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National HIV/AIDS and Aging Awareness Day

, by San Francisco AIDS Foundation

Today marks the 5th National HIV/AIDS and Aging Awareness Day—an observance created to focus attention on the unique challenges aging adults face regarding HIV prevention, testing, treatment, and care.

By 2015, more than half of all people living with HIV in the United States will be over 50, according to federal estimates, and people age 50 and up account for 17% of all new HIV/AIDS today.

To learn more about the medical, biological, and psychosocial factors that complicate HIV prevention and care in later life—and to learn about older people’s strengths and resiliencies to cope with these challenges—see BETA’s “Resource Round-Up: Aging and HIV.” You’ll find key research, expert opinions, candid discussions, and resources for living long and well with the virus.

Also, take a moment to be moved and inspired by the images and personal stories of people growing older with HIV around the world. The Graying of AIDS: Stories from an Aging Epidemic presents portraits and oral histories of long-term HIV/AIDS survivors and people who acquired HIV in later life. The goal of the project is to share HIV/AIDS information, raise awareness, and promote sensitivity and collaboration among health care professionals.

A companion website, “A Graying Pandemic,” shares portraits and messages from older HIV-positive participants in the 19th International AIDS Conference, help last July in Washington, DC. Below is a selection of quotes from the project—angry or serene, somber or hopeful, all are illuminating.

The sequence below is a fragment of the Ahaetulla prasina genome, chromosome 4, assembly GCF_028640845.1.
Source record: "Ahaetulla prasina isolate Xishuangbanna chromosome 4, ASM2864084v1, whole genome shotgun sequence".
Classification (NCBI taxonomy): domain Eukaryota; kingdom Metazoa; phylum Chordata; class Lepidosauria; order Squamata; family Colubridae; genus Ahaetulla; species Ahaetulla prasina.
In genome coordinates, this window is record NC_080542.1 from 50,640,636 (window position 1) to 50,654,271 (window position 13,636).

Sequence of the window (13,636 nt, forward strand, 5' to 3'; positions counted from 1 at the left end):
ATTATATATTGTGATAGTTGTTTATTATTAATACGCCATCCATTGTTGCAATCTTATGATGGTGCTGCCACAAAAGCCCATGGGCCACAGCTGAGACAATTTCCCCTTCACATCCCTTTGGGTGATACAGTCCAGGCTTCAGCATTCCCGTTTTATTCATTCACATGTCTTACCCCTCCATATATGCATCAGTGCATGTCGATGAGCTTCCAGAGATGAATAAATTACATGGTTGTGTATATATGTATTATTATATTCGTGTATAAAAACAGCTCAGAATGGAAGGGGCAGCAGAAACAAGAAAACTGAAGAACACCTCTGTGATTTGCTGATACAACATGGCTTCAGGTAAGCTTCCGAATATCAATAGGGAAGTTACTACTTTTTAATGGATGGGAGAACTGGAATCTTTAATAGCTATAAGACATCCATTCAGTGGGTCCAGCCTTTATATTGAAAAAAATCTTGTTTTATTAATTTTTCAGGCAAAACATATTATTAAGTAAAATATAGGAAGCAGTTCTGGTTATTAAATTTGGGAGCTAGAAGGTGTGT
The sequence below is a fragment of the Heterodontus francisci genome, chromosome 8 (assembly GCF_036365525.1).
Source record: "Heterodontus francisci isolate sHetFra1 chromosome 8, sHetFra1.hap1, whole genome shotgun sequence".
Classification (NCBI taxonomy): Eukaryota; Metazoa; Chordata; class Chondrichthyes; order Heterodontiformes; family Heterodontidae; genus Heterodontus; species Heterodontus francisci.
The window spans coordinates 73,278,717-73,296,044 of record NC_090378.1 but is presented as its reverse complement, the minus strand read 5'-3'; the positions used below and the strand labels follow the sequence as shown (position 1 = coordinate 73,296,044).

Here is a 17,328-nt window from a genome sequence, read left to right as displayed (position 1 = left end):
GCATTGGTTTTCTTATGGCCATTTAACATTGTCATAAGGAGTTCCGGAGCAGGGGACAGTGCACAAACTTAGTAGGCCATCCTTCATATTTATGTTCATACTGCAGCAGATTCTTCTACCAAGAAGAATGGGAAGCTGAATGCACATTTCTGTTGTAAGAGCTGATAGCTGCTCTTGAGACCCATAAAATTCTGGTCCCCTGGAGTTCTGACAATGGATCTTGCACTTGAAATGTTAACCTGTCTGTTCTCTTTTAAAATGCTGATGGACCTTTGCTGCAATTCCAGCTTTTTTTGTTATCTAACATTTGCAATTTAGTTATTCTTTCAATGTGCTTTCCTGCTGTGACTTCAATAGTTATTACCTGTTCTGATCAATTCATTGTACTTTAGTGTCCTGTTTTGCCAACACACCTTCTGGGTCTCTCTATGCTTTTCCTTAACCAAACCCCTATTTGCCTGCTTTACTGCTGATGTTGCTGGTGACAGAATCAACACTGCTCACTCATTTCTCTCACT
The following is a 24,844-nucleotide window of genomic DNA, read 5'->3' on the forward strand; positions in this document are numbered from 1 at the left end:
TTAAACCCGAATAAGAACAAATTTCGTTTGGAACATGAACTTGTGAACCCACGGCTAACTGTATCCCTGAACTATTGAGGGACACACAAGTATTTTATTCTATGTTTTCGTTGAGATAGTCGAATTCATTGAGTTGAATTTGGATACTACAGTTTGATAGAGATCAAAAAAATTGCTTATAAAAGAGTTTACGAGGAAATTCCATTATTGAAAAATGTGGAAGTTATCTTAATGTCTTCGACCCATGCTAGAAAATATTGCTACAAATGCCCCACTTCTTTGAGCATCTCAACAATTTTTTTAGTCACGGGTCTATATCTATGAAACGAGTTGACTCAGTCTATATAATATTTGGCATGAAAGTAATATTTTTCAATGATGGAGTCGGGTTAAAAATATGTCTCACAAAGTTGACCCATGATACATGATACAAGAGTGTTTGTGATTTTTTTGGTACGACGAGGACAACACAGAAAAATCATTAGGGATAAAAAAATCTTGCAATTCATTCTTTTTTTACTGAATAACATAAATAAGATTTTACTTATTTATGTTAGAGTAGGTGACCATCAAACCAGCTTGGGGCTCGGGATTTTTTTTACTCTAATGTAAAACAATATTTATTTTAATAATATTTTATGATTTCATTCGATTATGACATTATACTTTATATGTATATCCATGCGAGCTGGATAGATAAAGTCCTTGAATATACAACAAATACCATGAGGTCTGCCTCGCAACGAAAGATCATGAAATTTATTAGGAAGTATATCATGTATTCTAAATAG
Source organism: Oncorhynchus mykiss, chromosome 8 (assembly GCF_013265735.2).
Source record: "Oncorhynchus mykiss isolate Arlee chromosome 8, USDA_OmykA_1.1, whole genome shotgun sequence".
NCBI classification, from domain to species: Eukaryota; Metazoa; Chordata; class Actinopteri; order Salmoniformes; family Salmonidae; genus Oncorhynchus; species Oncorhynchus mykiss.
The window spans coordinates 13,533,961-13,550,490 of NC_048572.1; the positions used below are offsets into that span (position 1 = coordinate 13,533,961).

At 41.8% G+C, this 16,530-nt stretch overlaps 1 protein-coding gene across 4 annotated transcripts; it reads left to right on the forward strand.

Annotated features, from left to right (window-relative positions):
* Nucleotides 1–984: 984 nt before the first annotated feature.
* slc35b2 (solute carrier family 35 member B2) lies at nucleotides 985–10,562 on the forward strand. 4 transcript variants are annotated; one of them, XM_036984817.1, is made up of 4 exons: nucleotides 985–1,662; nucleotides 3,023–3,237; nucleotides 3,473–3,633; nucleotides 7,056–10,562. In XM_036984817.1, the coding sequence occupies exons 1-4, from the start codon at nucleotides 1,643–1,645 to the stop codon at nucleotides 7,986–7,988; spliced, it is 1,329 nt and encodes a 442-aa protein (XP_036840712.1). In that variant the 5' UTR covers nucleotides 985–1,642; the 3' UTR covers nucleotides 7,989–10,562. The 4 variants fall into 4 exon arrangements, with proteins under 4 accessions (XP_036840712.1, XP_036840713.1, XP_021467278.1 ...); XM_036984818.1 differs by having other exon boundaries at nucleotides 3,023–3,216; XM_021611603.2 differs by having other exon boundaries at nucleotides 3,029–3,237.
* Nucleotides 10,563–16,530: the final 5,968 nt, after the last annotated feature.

“Positive” doesn’t have anything to do with my intellect. Stop talking to me like I’m a child and you have to take care of me. I’m just as strong and independent as I was before I was diagnosed. —Ann, age “over 50”

I always have to ensure that the community that I’m living in as I get older is supportive for gay people and lesbians and all the LGBT community. And also that it’s a community that understands and does not stigmatize or victimize people, however they got AIDS. —Emmanuel, age 61

I sit around in church, and I look around—‘cause mostly seniors go to church—and I say to myself, “How many of y’all are HIV [positive] like I am?” —Rosemary, age 63

I look at myself as a beautiful patchwork quilt made up of pieces of all the people I love that are no longer with me. —Anna, age 64

This is a joyous time in my life. I’m able to realize a lot of things that I never thought I would. I never thought I’d be 59. I never thought anyone would be interested in my story, or taking my photograph. So a lot of things are coming true for me. I’m happy. —Margot, age 59

Click here to read more messages and view the portraits.

 

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  1. Pingback: Aging and HIV Media Highlights & Project Updates | Graying of AIDS